The so-called sanctuary city debate was once again brought to the forefront of nation's conscious when a jury found a Mexican man not guilty of murder following the 2015 shooting death of a woman on a San Francisco pier.
Jose Ines Garcia Zarate, who had been deported five times and was awaiting deportation for a sixth time, had been released by the San Francisco Sheriff's Department weeks before Kate Steinle was shot and killed, despite a request from federal authorities to detain him.
More than two years after the shooting, a 12-member jury acquitted Garcia Zarate of first- and second-degree murder and involuntary manslaughter, as well as assault with a semi-automatic weapon. He was found guilty of illegal firearms possession, which carries a sentence of 16 months to three years.
Legal analyst Dean Johnson spoke with NBC Bay Area to offer his insights on the verdict and what he believes will happen next to Garcia Zarate:
Why is there so much shock with this verdict?
It's a case where somebody died and where the defendant we know had a gun in his hand, and that gun caused a death. And I think people expect that that has to be some sort of crime and there has to be a conviction, but that's not necessarily true. There are a lot of ways that somebody can be holding a gun and not have any sort of mental state to commit a crime.
What happens next for Garcia Zarate?
Well the immigration authorities have what's called a detainer, which is effectively a warrant for Mr. Zarate's arrest. They have to execute that warrant. They have to go and arrest him, but where he's going to be and when is really a mystery to everyone including the immigration authorities. San Francisco is a sanctuary city. San Francisco employees, including the sheriff, are prohibited from assisting ICE in executing that warrant, so ICE is going to have to be on its toes and find Mr. Zarate, arrest him and then put him through the immigration process to have him deported.
Can San Francisco let Garcia Zarate go again?
Absolutely. In fact right now, technically, Mr. Zarate is being held in jail in violation of his own civil rights because he has now served more than his maximum sentence on the charge on which he stands convicted. He could technically, theoretically, walk out of the jail right now, but I have a feeling that Mr. Zarate probably doesn't want to walk out of the San Francisco jail onto the streets of San Francisco.
Do you think San Francisco officials will cooperate with immigration authorities?
No. San Francisco officials can't cooperate with immigration authorities because the due process for all ordinance, the sanctuary city law says that they cannot cooperate. To do so would be an improper use of San Francisco funds and a violation of the ordinance.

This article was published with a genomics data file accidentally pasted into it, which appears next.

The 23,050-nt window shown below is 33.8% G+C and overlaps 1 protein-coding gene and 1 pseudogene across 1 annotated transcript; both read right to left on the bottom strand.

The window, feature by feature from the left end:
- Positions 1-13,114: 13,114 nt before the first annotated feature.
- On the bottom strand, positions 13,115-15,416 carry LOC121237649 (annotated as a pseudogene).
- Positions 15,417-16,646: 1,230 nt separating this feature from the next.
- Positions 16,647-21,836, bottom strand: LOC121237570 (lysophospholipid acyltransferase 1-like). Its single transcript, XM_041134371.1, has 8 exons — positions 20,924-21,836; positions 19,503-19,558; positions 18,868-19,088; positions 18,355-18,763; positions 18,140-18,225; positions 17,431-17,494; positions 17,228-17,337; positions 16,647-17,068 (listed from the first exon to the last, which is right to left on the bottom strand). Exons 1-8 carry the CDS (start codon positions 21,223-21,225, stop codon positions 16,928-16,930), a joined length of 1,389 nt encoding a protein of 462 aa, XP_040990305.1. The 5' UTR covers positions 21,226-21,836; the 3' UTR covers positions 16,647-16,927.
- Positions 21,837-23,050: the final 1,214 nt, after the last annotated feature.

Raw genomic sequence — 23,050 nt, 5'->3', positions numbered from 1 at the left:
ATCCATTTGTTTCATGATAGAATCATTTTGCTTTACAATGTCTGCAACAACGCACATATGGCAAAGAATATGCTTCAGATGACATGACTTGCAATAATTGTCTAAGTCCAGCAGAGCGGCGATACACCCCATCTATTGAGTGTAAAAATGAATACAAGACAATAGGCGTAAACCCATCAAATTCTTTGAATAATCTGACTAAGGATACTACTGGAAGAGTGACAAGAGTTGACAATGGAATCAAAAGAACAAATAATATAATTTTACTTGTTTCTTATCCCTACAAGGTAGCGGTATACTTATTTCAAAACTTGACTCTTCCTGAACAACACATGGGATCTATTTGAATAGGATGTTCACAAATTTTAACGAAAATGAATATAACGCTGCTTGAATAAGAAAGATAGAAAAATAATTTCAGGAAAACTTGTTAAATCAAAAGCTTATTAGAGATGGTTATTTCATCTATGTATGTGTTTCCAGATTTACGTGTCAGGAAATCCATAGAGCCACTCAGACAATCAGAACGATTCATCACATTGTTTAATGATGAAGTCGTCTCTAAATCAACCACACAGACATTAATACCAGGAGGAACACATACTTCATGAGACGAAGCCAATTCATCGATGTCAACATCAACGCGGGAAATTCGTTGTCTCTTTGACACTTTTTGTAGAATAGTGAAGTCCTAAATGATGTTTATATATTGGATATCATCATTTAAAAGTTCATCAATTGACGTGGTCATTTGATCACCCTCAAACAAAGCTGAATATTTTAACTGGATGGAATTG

Can the Trump administration do anything legally here?
Yeah. Actually there is some recourse for the Steinle family and for people like the attorney general and the president who apparently think that this was an injustice, and that is a civil rights prosecution in federal court. If the Trump administration really thinks that an injustice was done here, it can simply put its money where its mouth is, call the US attorney for the northern district of California and say, 'We want you to look into to prosecuting Mr. Garcia Zarate.'
Has that happened before?
Absolutely. There is a long history in federal law of people who have committed heinous crimes and have been acquitted in the state courts being then been prosecuted successfully in the federal courts for violations of their victim's civil rights. That happened many, many times in the days of the civil rights movement when Klansmen would routinely be acquitted and then would be prosecuted successfully in federal court.
Do you think the politics of the case crept into the minds of the jurors?
One of the most important things to understand about this case is that it is not a referendum on immigrants, illegal immigration or immigration policy. These jurors were insulated from all of those political issues from the moment they walked into the courtroom. They were all vetted to swear under penalty of perjury that they would not be motivated by any sort of bias, prejudice, political position or anything else, and they were warned every time they broke from the court proceedings that they should not listen to any broadcast, they should not discuss the case. So they've been thoroughly insulated from all of those political issues. Obviously this case has huge political implications, but the jurors did not and could not take that into consideration in their deliberations.